Other important practices include training your pup to climb up ramps to reach taller furniture, so they don’t risk hurting their backs, and using indoor pee-pads when they can’t run outdoors to relieve themselves.
Dachshunds may not be the most docile breed to housetrain, but their loveable and quirky personalities more than make up for the effort. The key is patience, consistency and lots of love.
Are dachshunds friendly?
Absolutely. Dachshunds are loving, affectionate and goofy dogs, but they are also suspicious by nature and might be aloof or antagonistic towards strangers, including children.
This is why it’s extremely important to socialize your pup from a young age – while dachshunds can foster strong loyalties and attachments to one person, they can also be warm and approachable pups with family members, neighbors and even folks who you meet at the local dog park, provided that they get the opportunity to circumvent their instincts to be suspicious or aggressive toward strangers while young.
If tackled early on, disciplining your pup if they act hostile towards another person or another pet can make them just as friendly, and especially devoted to members of the family – once you’ve earned your dachshunds’ love, they’ll follow you everywhere, ready to cuddle at any time, making you laugh with their comical tendencies.
A dachshund can be your child’s best friend, so long as you earn it
Pertaining to the previous point, dachshunds, like other dogs, can become perfect companions for the children of the family if introduced to them early.
Kids should be taught how to interact or engage with dachshunds, so they don’t end up doing anything which might potentially aggravate the pup, or vice versa.
Since dachshunds are very autonomous and stubborn, they might not appreciate being poked and prodded, especially when there’s food involved – teaching both your kids and your pets to engage with each other while respecting boundaries is therefore extremely necessary.
Particularly important is to teach kids how handle dachshunds, such as the proper way to pick them up – because of their elongated backs and the risk of disk problems, their backs should always be supported when they are picked up, and this should be a practice both kids and adults adhere to.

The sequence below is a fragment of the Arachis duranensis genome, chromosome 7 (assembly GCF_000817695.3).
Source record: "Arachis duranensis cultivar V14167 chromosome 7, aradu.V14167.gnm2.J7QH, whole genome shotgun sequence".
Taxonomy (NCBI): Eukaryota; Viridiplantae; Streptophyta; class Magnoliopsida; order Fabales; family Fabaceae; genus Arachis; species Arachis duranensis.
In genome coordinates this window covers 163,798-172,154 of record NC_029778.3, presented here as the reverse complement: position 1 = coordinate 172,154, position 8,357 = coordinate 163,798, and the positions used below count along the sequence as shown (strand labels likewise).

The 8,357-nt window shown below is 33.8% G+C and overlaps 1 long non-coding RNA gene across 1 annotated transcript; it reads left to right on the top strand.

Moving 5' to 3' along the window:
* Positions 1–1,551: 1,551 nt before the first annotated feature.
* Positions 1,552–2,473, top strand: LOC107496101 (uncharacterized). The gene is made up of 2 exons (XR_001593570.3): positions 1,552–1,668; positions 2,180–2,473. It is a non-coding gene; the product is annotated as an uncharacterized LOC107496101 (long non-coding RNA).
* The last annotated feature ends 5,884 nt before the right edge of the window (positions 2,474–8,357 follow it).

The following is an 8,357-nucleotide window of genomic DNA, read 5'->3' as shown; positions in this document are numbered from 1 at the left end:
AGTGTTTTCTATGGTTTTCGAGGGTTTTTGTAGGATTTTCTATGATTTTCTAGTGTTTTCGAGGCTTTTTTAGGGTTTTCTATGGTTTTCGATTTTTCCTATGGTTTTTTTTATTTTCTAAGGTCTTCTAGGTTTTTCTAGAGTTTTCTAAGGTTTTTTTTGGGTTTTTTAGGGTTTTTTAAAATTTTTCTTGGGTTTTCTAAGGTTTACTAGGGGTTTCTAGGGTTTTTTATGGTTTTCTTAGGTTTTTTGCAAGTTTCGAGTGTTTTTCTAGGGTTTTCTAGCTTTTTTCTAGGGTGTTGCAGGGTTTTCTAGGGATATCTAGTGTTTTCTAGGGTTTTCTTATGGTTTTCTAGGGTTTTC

Because there is always the danger that a child might unintentionally manhandle your doxie while trying to play (which might provoke an already-fearless pup), it is perhaps advisable to keep very young children away from your dachshund until they are better able to learn how to coexist in each others’ spaces.
As a wary breed, prone to acting snippy with strangers, dachshunds might not instantly warm up to other children, for instance your kids’ friends, straight off the bat either, so it’s better to supervise your pup when introducing them to children they are not familiar with.
This does not mean dachshunds are not child-friendly though – if anything, your child might be safer than ever under their intrepid protection.
Just the story of how Leo, a dachshund who happened to be taking a walk with his owner when he witnessed a bigger dog attacking a little girl and jumped into the fight without hesitation, even though it cost him his life, will put into perspective how courageous and loyal dachshunds can be, even for people they are not close to.
A friend for life
If looked after with proper love and care, a dachshund has an expected life span of 12 to 16 years – meaning they can be long-time friends and companions, growing along with your family.
Dachshunds also adore companionship, and may develop problematic behaviors such as excessive and loud barking if they get too lonely – there’s less risk of your doxie feeling isolated in a family than if you were a single parent to your pup, so keep in mind your working hours and how much time you and your family will be able to give your doxie before you make the move to bring one into your family.